We The Italians | Italian little Italies: Cisternino, the dazzling kasba of the Itria Valley

Italian little Italies: Cisternino, the dazzling kasba of the Itria Valley

Italian little Italies: Cisternino, the dazzling kasba of the Itria Valley

  • WTI Magazine #142 Aug 18, 2021
  • 192

There is a suggestive atmosphere in the borgo, among houses, tiny streets and courtyards. The Borgo is an example of “spontaneous architecture” designed not by architects following a preestablished plan, but rather by human relations to be fit together, among white painted houses and narrow streets, tiny courtyards and outside stairs, arches and flower filled balconies: spaces where people can meet and gather.

In the unreal silence of summer afternoons, it is nice to walk down the chianche (stone paved streets) among the play of light and shadow created by the narrow streets, arches and underpasses. In the old town the finest historical buildings are the tower and the church on the square. The recently restored Norman-Suevian tower was built in the 11th century by the Normans, and is 17 meters tall. It was largely rebuilt in the late 14th century and was later remodeled several times.

A statue of a blessing St. Nicholas stands at the top. The Church of San Nicholas, known as the Mother Church, was built in the 12th century over the previous 8th century Basilian church, whose foundations still remain. The Mother Church also underwent changes over the centuries. The current neoclassical façade was done in 1848, replacing the previous façade, probably Romanesque. The cross vault of the transept and some sculptures date back to the 13th-14th centuries. There are two magnificent stone sculptures by Stefano da Putignano: the tabernacle dedicated to the Madonna of the Goldfinch (1517) and another smaller one with cherubs and an Ecce Homo.

Next door, a primitive church dating back approx. 1000 was recently discovered underneath the small Church of Purgatorio (17th cent.).Also worthy of a visit are: the Bishop’s Palace, built in 1560, with a late Renaissance façade that bears the coats of arms of the bishop baron; the Governor’s Palace (16th cent.), which has an elegant front with three balconies and Renaissance decorative elements; the houses of the noble Pepe and Cenci families; the small Church of Santa Lucia (17th century) and, outside the walls, the tower and Palazzo Amati, on Via San Quirico; the Church of San Cataldo, completed in 1783 in Baroque style, with its beautiful dynamic façade; and the Church of San Quirico, constructed between the 17th and 18th centuries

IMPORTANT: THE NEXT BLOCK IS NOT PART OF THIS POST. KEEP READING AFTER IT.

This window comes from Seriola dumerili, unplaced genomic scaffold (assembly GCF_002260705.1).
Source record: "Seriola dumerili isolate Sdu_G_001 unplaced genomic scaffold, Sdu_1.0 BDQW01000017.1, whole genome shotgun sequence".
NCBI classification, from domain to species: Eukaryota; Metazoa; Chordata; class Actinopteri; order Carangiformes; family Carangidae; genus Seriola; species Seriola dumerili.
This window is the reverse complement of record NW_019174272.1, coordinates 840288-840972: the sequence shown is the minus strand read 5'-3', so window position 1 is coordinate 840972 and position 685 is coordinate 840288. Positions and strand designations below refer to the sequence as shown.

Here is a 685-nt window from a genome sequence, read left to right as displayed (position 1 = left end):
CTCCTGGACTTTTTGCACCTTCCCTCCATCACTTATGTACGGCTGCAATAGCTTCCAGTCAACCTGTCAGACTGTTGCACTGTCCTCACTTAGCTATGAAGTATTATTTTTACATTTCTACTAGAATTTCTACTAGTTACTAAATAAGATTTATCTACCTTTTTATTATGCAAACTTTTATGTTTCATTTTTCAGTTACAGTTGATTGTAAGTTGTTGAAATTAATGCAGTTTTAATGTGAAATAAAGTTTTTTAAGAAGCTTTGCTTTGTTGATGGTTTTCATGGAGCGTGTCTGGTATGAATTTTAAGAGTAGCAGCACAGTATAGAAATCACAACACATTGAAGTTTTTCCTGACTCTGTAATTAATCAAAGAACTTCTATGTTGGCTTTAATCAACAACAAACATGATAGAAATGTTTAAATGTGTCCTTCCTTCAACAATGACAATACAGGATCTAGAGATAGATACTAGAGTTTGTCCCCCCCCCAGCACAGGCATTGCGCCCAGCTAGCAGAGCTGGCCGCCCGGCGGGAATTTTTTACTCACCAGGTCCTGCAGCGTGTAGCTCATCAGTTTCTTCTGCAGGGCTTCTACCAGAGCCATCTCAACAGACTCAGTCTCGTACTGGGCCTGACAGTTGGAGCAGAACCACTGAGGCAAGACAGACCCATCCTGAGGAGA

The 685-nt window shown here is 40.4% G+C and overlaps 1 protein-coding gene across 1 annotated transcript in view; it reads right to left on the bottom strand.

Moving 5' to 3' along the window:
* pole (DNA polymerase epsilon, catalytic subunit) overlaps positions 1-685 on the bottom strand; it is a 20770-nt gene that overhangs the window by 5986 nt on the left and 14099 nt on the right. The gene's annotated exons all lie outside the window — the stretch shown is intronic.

The name

According to tradition, Sturnoi, Diomedes’ companion, founded this town at the end of the Trojan War. Perhaps destroyed in 216 BC during the raids of Hannibal in Apulia, the town returned to live in the 8th century with a group of Basilian monks, refugees from the East, who built an abbey of Greek rite called St. Nicholas Cisturninum, just where the church Matrix stands nowadays.

Local products and dishes

Wood or stone craft works by artisans, or baskets and rosaries. The food delicacies are friselle (a crispy doughnut-shaped bread), cheeses (especially cacioricotta), extra virgin olive oil, DOC wine and salami type products (excellent is the capocollo). Among first courses: the world-famous orecchiette, with sauce and pecorino and ricotta cheese or, as a variation, with turnip tops and salted anchovies.